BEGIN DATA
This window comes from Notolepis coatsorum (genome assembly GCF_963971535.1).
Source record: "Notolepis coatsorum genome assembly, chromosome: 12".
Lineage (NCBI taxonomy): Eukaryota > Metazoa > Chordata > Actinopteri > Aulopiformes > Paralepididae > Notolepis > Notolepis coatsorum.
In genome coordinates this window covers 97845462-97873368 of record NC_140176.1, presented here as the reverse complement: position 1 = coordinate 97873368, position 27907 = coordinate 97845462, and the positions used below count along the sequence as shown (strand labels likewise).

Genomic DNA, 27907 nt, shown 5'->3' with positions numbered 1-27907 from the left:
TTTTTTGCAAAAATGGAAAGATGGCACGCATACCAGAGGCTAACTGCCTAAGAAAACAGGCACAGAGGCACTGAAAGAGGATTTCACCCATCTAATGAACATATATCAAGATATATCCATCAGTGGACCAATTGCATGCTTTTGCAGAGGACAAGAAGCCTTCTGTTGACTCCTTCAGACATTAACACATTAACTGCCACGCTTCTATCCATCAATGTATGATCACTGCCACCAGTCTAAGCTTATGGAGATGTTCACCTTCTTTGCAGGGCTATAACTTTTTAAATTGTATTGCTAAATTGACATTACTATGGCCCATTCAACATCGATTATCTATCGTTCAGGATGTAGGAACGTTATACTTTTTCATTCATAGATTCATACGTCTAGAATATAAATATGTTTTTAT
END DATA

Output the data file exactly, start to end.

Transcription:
This window comes from Notolepis coatsorum (genome assembly GCF_963971535.1).
Source record: "Notolepis coatsorum genome assembly, chromosome: 12".
Lineage (NCBI taxonomy): Eukaryota > Metazoa > Chordata > Actinopteri > Aulopiformes > Paralepididae > Notolepis > Notolepis coatsorum.
In genome coordinates this window covers 97845462-97873368 of record NC_140176.1, presented here as the reverse complement: position 1 = coordinate 97873368, position 27907 = coordinate 97845462, and the positions used below count along the sequence as shown (strand labels likewise).

Genomic DNA, 27907 nt, shown 5'->3' with positions numbered 1-27907 from the left:
TTTTTTGCAAAAATGGAAAGATGGCACGCATACCAGAGGCTAACTGCCTAAGAAAACAGGCACAGAGGCACTGAAAGAGGATTTCACCCATCTAATGAACATATATCAAGATATATCCATCAGTGGACCAATTGCATGCTTTTGCAGAGGACAAGAAGCCTTCTGTTGACTCCTTCAGACATTAACACATTAACTGCCACGCTTCTATCCATCAATGTATGATCACTGCCACCAGTCTAAGCTTATGGAGATGTTCACCTTCTTTGCAGGGCTATAACTTTTTAAATTGTATTGCTAAATTGACATTACTATGGCCCATTCAACATCGATTATCTATCGTTCAGGATGTAGGAACGTTATACTTTTTCATTCATAGATTCATACGTCTAGAATATAAATATGTTTTTAT